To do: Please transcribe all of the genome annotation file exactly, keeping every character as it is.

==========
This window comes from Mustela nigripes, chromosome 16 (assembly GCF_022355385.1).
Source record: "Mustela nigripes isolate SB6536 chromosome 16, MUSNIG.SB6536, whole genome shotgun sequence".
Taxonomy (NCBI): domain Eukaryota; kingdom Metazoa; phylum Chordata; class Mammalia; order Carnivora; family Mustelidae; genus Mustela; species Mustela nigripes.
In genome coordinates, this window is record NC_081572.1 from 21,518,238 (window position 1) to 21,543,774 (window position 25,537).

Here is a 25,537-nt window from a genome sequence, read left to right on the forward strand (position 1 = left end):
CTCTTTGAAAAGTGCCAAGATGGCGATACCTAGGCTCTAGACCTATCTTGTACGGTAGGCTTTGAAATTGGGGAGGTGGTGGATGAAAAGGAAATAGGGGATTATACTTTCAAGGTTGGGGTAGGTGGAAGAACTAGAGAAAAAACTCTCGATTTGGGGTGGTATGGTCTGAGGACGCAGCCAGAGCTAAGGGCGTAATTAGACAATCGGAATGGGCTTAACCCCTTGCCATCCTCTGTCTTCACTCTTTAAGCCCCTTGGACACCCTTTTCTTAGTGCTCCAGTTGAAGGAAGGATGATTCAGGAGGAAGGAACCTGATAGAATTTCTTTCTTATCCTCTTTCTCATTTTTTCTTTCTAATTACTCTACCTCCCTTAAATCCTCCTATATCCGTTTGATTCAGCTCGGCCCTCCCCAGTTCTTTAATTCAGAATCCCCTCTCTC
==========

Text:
This window comes from Mustela nigripes, chromosome 16 (assembly GCF_022355385.1).
Source record: "Mustela nigripes isolate SB6536 chromosome 16, MUSNIG.SB6536, whole genome shotgun sequence".
Taxonomy (NCBI): domain Eukaryota; kingdom Metazoa; phylum Chordata; class Mammalia; order Carnivora; family Mustelidae; genus Mustela; species Mustela nigripes.
In genome coordinates, this window is record NC_081572.1 from 21,518,238 (window position 1) to 21,543,774 (window position 25,537).

Here is a 25,537-nt window from a genome sequence, read left to right on the forward strand (position 1 = left end):
CTCTTTGAAAAGTGCCAAGATGGCGATACCTAGGCTCTAGACCTATCTTGTACGGTAGGCTTTGAAATTGGGGAGGTGGTGGATGAAAAGGAAATAGGGGATTATACTTTCAAGGTTGGGGTAGGTGGAAGAACTAGAGAAAAAACTCTCGATTTGGGGTGGTATGGTCTGAGGACGCAGCCAGAGCTAAGGGCGTAATTAGACAATCGGAATGGGCTTAACCCCTTGCCATCCTCTGTCTTCACTCTTTAAGCCCCTTGGACACCCTTTTCTTAGTGCTCCAGTTGAAGGAAGGATGATTCAGGAGGAAGGAACCTGATAGAATTTCTTTCTTATCCTCTTTCTCATTTTTTCTTTCTAATTACTCTACCTCCCTTAAATCCTCCTATATCCGTTTGATTCAGCTCGGCCCTCCCCAGTTCTTTAATTCAGAATCCCCTCTCTC